313th Tactical Fighter Squadron

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313th Tactical Fighter Squadron
United States Air Forces in Europe.png
313th Tactical Fighter Squadron - General Dynamics F-16C Block 25A Fighting Falcon - 83-1130.jpg
313th Tactical Fighter Squadron F-16C Fighting Falcon[note 1]]]
Active 1942-1945; 1976-1991
Country  United States
Branch  United States Air Force
Role Fighter
Part of United States Air Forces Europe
Motto(s) Lucky 313th Tac Fighter Squadron
Engagements European Theater of Operations[1]
Decorations Distinguished Unit Citation
Air Force Outstanding Unit Award
Cited in Order of the Day, Belgian Army[1][2]
313th Tactical Fighter Squadron emblem (approved 16 November 1942)[1] 313 Fighter Sq emblem.png
313th TFS McDonnell Douglas F-4E Phantom - 72-0165, about 1980

The 313th Tactical Fighter Squadron is an inactive United States Air Force unit. It was last assigned to the 50th Tactical Fighter Wing and stationed at Hahn Air Base, Germany.


World War II[edit]

Established under the Northeast Air District as a pursuit squadron, initially equipped with second-line aircraft. Transferred to Southeast Air District (later Third Air Force) in late 1941, re-equipped with Curtiss P-40 Warhawks. Trained in the southeast, becoming a training squadron at the Army Air Forces School of Applied Tactics in Florida in 1943.

Re-equipped with North American P-51 Mustangs and trained as an operational squadron, being deployed to the European Theater of Operations, being assigned to IX Fighter Command in England in May 1944. Re-equipped with Republic P-47 Thunderbolts, the squadron supported Allied ground forces in France after D-Day, attacking enemy strong points, troop concentrations, armor formations, bridges and other targets. Moved to Normandy and operated from several forward bases in Northeast France during the summer of 1944 as Allied ground forces moved eastwards towards Germany. Supported the Fifth Army movement from Southern France though the Lyon Valley, then into Occupied Germany as part of the Western Allied invasion in the spring of 1945. Remained in Germany as part of the United States Air Forces in Europe occupation forces, demobilizing over the summer. Inactivated in Colorado, November 1945.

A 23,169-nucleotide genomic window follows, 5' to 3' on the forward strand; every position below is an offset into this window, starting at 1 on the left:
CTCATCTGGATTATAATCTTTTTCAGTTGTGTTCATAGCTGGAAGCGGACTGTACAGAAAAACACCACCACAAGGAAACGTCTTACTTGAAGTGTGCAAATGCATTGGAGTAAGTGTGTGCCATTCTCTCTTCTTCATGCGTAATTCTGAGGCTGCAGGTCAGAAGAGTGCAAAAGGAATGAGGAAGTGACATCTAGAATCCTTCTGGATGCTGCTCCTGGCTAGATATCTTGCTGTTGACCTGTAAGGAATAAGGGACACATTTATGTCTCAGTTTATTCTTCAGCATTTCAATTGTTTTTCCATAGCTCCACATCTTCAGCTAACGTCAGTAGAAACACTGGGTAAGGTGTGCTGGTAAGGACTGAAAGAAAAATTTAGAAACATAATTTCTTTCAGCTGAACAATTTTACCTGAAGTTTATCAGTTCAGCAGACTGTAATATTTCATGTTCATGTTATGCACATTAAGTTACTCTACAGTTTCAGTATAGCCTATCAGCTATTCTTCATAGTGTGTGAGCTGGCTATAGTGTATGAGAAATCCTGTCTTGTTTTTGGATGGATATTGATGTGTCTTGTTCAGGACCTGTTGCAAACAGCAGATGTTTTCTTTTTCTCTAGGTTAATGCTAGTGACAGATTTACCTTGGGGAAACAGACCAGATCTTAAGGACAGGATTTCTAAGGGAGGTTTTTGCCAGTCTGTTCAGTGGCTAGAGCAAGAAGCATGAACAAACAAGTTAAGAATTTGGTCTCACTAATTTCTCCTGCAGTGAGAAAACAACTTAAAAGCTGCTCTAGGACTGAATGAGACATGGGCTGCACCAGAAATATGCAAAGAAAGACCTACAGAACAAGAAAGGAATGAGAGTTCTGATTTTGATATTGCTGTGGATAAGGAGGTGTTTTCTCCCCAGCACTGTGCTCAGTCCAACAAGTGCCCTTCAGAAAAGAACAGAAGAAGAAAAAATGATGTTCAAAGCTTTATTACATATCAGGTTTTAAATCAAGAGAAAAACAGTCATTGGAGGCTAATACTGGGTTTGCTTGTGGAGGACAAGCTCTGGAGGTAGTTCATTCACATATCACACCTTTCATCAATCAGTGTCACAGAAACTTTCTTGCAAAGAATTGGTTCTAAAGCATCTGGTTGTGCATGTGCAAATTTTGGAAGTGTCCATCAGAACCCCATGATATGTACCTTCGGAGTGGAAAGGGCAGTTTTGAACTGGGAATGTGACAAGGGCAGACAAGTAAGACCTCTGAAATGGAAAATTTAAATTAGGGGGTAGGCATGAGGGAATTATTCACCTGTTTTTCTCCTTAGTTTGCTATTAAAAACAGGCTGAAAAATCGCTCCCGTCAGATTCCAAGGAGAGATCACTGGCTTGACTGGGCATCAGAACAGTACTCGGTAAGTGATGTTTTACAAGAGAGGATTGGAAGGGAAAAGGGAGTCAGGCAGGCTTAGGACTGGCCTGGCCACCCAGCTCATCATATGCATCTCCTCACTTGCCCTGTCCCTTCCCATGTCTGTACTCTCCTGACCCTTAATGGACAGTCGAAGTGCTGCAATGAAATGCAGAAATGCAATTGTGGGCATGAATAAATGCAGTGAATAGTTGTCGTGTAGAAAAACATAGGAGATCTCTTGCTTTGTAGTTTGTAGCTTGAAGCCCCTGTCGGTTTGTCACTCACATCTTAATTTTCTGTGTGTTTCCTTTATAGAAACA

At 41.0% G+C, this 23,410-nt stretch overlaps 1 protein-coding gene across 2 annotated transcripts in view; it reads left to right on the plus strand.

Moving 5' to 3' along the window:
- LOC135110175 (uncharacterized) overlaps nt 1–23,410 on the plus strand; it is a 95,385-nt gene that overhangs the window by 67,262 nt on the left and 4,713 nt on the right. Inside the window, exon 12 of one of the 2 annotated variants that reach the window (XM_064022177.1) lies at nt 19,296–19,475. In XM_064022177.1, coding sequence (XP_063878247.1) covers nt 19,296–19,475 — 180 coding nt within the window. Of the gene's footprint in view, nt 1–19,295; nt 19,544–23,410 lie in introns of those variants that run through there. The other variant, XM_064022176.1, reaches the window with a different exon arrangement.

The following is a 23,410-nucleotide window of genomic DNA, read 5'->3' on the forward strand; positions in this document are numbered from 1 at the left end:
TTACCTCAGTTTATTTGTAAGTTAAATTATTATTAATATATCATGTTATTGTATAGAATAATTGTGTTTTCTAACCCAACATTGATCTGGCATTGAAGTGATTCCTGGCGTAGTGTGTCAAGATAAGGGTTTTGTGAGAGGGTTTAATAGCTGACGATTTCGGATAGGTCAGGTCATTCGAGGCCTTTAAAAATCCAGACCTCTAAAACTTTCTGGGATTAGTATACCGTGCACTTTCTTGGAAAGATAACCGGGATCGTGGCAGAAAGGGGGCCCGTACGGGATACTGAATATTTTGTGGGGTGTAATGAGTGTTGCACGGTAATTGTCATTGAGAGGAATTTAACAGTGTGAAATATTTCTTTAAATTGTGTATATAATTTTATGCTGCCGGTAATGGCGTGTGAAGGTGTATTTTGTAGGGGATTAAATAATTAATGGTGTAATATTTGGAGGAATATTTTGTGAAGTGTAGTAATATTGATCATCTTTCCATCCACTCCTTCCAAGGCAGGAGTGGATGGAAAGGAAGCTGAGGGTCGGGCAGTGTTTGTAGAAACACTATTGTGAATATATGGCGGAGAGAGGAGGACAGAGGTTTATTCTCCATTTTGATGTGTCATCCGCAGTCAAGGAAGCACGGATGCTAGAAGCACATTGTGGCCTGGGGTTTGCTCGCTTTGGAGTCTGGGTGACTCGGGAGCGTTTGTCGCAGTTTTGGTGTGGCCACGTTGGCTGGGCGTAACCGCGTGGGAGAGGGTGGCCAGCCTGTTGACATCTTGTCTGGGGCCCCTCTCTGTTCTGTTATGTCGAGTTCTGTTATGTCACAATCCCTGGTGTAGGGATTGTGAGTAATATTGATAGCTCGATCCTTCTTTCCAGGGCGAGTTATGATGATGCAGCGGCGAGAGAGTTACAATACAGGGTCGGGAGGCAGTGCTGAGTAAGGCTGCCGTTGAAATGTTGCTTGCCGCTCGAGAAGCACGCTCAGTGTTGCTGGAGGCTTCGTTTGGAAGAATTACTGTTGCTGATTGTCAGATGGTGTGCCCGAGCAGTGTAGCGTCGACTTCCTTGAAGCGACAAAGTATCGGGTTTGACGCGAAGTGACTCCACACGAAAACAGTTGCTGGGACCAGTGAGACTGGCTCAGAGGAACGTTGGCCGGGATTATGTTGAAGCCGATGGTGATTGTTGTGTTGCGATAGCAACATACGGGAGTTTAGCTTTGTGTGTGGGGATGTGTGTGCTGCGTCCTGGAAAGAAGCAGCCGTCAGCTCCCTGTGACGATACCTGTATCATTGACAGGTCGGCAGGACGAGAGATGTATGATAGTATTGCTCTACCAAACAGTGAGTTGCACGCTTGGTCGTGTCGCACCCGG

European fighter operations[edit]

Reactivated on 15 November 1976 at Hahn Air Base, Germany, but remained nonoperational through 26 December.[3] From this perspective the 313th made a huge jump from P-47 Thunderbolts to the McDonnell F-4E Phantom II. In 1981 the 313th became the first unit to operate the General Dynamics F-16 Fighting Falcon in USAFE. Inactivated at the end of the Cold War on 30 December 1991.


  • Constituted 313th Pursuit Squadron (Interceptor)' on 21 January 1942.
Activated on 9 February 1942
Redesignated 313th Fighter Squadron on 15 May 1942
Redesignated 313th Fighter Squadron (Special) on 28 May 1942[citation needed]
Redesignated 313th Fighter Squadron, Single Engine c. 21 January 1944[citation needed]
Inactivated on 7 November 1945[4]
  • Redesignated 313th Tactical Fighter Squadron on 1 November 1976
Activated on 15 November 1976[5]
Inactivated on 30 December 1991




  • BT-13 Valiant, 1941-1942
  • P-35 Guardsman, 1941-1942
  • Curtiss P-40 Warhawk, 1942-1943[1]
  • North American P-51 Mustang, 1943-1944
  • Republic P-47 Thunderbolt, 1943-1945[1]
  • McDonnell F-4E Phantom II, 1976-1981
  • General Dynamics F-16 Fighting Falcon, 1981-1991



Explanatory notes
  1. ^ Aircraft is General Dynamics F-16C Block 25A Fighting Falcon serial 83-1130, taken in 1986.
  1. ^ a b c d e Maurer, Combat Squadrons, pp. 380-381
  2. ^ "Air Force Personnel Services: Unit Awards". Air Force Personnel Center. Retrieved September 10, 2017.  (search)
  3. ^ a b Ravenstein, p. 81
  4. ^ a b Lineage, including assignments, through 1945 in Maurer, Combat Squadrons, pp. 380-381, except as noted.
  5. ^ a b See Ravenstein, p. 81 (assignment to 50th Wing).
  6. ^ Station number in Anderson.
  7. ^ a b c d e f g Station number in Johnson.
  8. ^ Stations through 1945 in Maurer, Combat Squadrons, pp. 380-381, except as noted.


 This article incorporates public domain material from the Air Force Historical Research Agency website http://www.afhra.af.mil/.